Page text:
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Dynamic Pre-decoder for High Performance SRAM with Enhanced Voltage Boost Disclosure Number: IPCOM000189156D
Original Publication Date: 2009-Oct-29
Included in the Prior Art Database: 2009-Oct-29
Document File: 3 page(s) / 137K

Publishing Venue



SRAM pre-decoders are used to activate world line drivers that will then select the correct word in an SRAM core. SRAM word line drivers are normally tied to Vcs, in order to benefit from performance improvements by Vcs voltage boosting independent from Vdd. When high speed is needed, dynamic implementations for pre-decoders and word line drivers are desired. Prior art and implementations for this combination used a Vdd pre-decoder circuit feeding a Vcs word line driver circuit, where no explicit voltage translation was used. This approach is acceptable under normal operation, but under high Vdiff operation, problems could arise, specifically performance and noise concerns. There is also a prior art pre-decoder with a Vcs driver (with a built-in level translator); however, this implementation has the disadvantage of having the overhead of the level translator circuitry in each pre-decoder and all inputs to the pulldown stack are on Vdd so that the pulldown stack does not benefit from the Vcs boost.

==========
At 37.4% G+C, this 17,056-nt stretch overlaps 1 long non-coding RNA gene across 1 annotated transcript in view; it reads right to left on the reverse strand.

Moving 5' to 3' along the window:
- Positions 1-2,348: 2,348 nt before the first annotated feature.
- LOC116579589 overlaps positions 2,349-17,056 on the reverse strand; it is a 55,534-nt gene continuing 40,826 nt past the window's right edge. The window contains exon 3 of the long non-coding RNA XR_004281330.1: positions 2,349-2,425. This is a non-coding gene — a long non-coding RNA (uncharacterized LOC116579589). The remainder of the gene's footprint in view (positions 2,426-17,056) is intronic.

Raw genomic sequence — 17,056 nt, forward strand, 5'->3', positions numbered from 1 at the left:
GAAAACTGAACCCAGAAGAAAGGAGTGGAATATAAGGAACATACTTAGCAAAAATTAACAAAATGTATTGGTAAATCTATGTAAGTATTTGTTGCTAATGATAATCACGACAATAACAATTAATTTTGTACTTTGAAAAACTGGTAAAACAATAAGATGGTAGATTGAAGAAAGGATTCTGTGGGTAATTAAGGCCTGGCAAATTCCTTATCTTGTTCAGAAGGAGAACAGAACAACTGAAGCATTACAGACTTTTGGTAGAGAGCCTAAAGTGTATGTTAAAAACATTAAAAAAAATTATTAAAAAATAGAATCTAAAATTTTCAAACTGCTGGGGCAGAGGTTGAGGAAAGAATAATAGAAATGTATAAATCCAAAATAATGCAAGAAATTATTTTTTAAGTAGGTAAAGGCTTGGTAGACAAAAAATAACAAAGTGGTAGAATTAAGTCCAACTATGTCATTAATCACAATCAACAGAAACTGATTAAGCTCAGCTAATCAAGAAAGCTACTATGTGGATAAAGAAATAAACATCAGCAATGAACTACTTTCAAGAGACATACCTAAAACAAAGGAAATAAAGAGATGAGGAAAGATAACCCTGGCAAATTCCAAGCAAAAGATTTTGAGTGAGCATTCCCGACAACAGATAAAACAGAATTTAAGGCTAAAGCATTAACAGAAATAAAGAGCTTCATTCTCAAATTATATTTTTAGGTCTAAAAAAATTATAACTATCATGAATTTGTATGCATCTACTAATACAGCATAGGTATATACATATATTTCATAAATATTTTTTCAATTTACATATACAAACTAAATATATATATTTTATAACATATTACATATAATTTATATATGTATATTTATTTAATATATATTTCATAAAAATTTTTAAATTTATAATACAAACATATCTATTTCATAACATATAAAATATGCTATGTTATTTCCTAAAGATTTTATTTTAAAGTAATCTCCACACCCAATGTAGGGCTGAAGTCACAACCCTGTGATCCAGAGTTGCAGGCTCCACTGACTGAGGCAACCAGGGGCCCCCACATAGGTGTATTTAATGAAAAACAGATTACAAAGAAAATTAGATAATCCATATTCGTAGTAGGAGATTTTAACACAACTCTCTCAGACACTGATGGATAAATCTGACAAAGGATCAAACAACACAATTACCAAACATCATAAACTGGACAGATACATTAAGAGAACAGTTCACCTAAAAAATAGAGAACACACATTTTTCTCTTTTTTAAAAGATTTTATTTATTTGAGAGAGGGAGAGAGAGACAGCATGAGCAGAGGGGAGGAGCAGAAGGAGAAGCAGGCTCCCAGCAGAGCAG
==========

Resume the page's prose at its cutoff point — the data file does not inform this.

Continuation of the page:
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Page 1 of 3

Dynamic Pre-decoder for High Performance SRAM with Enhanced Voltage Boost

Figure 1 shows prior art (the box area shows the word line driver, which is powered by Vcs) where the inputs into the word line driver are on Vdd.

Figure 2 shows prior art with built-in level translator.


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Page 2 of 3

     The new circuit implementation is shown below, on Figure 3, with the added level translator (Vdd to Vcs) in the clock input to the pre-decoder. P6, P8

_drv and PK are

tied to Vcs now, but P4 & P5 stay connected to Vdd. The only Vdd feeding a Vcs stack is node1, which feeds an nfet, so a level translator is not needed.

     The circuit is designed with an embedded race between node2 and node1. Initially the circuit will pre-charge node2 to Vcs and node1 to Vdd. node1 will turn on N5, effectively grounding node4, which turns the circuit into a "single stack-like" device from node2's perspective. This will allow for a very fast evaluation once the triggering clock arrives into N6. But in order for the circuit to operate in the desirable manner, the N4

_cr footer needs to evaluate faster than N6, so the transistors need to be sized

correctly to ensure that behavior.

     Once the clock fires, the race begins: if no input is selected, node2 discharges thru N6 and the circuit is set, otherwise, if any input (b0 - b3) is selected, N4


                                                  cr will rapidly discharge node1 thru node3, and that will turn off N5, in...